Getting rid of old, dysfunctional cells in human fat also alleviates signs of diabetes, researchers at UConn Health report. The discovery could lead to new treatments for type 2 diabetes and other metabolic diseases.
The cells in your body are constantly renewing themselves, with older cells aging and dying when new ones are born. But sometimes this process goes wrong. Occasionally, damaged cells are left behind. They are called senescent cells and they hang around and have a negative effect on other cells nearby. Their bad influence changes the way neighboring cells deal with sugar or proteins and thus causes metabolic problems.
Type 2 diabetes is the most common metabolic disease in the United States. According to the Centers for Disease Control and Prevention (CDC), approximately 34 million people, or one in 10 people in the United States, have it. Most people with diabetes have insulin resistance, which is associated with obesity, sedentary lifestyle, and poor diet. But it also has a lot to do with aging cells in people’s body fat, according to new findings from Ming Xu and colleagues at the UConn Health School of Medicine.
And getting rid of these aging cells appears to stop diabetic behavior in obese mice, they report in the November 22nd issue of Cell Metabolism. Ming Xu, Assistant Professor at the UConn Center on Aging and the Department of Genetics and Genomic Sciences at UConn Health, led the research along with UConn Health researchers Lichao Wang and Binsheng Wang as key contributors.
Reducing the negative effects of fat on metabolism is a dramatic result, the researchers said. If therapy worked this well in humans, it would be a breakthrough treatment for diabetes.
Xu and his colleagues tested the effectiveness of a combination of experimental drugs, dasatinib and quercetin. Dasatinib and quercetin have been shown to extend lifespan and health in old mice. In this study, they found that these drugs can kill senescent cells from cultures of human adipose tissue. The tissue was donated by people with obesity who were known to have metabolic problems. If left untreated, human adipose tissue caused metabolic problems in immunodeficient mice. After treatment with dasatinib and quercetin, the harmful effects of adipose tissue were nearly eliminated.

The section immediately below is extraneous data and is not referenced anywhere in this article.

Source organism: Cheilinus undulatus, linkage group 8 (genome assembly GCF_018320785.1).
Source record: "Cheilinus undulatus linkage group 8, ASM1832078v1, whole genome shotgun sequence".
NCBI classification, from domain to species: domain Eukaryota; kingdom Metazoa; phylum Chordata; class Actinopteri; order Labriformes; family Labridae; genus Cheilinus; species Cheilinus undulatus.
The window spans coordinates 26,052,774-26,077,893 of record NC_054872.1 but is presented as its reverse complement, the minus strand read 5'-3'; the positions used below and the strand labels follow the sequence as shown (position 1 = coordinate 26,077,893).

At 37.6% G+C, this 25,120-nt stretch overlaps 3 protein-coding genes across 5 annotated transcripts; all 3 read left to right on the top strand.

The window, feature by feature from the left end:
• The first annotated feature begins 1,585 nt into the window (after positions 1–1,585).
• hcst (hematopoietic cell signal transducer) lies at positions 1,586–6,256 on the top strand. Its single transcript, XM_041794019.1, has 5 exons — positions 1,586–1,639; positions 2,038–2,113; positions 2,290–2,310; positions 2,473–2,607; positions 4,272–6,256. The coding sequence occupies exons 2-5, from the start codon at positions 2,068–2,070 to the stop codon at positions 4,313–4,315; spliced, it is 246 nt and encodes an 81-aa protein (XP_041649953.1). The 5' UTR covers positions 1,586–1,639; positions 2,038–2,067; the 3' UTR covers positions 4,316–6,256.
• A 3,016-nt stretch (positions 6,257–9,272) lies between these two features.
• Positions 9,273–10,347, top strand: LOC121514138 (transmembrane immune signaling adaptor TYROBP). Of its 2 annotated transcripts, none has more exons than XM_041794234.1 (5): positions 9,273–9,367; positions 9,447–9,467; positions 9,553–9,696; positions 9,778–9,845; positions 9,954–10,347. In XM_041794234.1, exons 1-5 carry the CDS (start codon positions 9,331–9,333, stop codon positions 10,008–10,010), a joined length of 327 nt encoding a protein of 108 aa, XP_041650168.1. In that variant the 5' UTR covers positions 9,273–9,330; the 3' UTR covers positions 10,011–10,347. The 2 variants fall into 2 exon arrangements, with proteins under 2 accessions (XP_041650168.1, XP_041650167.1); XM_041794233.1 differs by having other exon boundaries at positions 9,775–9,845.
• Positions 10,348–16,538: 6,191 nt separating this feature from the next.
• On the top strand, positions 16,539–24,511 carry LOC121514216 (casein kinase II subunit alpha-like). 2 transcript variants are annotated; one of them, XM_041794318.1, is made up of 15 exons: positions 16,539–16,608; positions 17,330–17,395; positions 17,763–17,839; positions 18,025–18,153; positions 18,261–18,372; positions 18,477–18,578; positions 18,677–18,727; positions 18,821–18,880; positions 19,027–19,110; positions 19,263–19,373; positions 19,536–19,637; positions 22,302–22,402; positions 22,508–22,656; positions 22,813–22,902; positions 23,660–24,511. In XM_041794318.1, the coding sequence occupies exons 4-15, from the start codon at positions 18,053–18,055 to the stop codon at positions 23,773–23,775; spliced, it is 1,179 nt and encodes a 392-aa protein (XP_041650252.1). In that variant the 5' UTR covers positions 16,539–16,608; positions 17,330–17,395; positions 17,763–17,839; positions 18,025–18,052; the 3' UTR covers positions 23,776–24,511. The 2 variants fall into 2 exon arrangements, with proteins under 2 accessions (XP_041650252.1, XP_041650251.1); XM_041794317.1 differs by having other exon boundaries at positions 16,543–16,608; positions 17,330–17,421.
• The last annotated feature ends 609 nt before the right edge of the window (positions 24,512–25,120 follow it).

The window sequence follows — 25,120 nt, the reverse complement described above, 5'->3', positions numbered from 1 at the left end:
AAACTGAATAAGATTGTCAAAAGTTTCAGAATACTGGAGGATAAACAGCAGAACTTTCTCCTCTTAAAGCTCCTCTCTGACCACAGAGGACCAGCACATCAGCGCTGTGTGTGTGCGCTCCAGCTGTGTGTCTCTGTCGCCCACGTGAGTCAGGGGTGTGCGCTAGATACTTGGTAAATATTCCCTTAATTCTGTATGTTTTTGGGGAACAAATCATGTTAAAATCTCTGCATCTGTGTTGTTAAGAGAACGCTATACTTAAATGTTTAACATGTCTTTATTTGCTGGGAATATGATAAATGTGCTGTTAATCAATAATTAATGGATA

These drugs can make human fat healthy, and that could be great. The results were very impressive and paved the way for potential clinical trials. “
Ming Xu, Assistant Professor, UConn Center on Aging
Xu and his colleagues at UConn Health and the Mayo Clinic are now tracking the use of the dasatinib and quercetin combination in clinical trials to see if the drugs can improve type 2 diabetes in human patients. “While these preclinical results have been very promising, large-scale clinical trials are absolutely critical to evaluating the efficacy and safety of these drugs in humans prior to clinical use,” said Xu.
The research team is also focusing on a previously unexplored senescent cell population. These senescent cells express high levels of p21, a cyclin-dependent kinase inhibitor and one of the key markers for cellular senescence. Using a newly developed mouse model, Xu’s team showed that getting rid of these senescent cells once a month can both slow the development of diabetes and relieve the diabetic symptoms that have developed in obese mice. Xu says that previous research has focused on various cell markers, but that the effects of eliminating cells that express p21 high levels on the relief of diabetes have been so pronounced that this marker deserves more attention.
Research was funded primarily by the National Institutes on Aging, the Mayo Clinic’s Regenerative Medicine Initiative for Diabetes-Career Development Award, the Esperance Fellowship in Personalized Nutrition, and the American Federation for Aging Research.
University of Connecticut
Wang, L., et al. (2021) The targeting of p21Cip1-strongly expressing cells in adipose tissue alleviates insulin resistance in obesity. Cell metabolism. doi.org/10.1016/j.cmet.2021.11.002.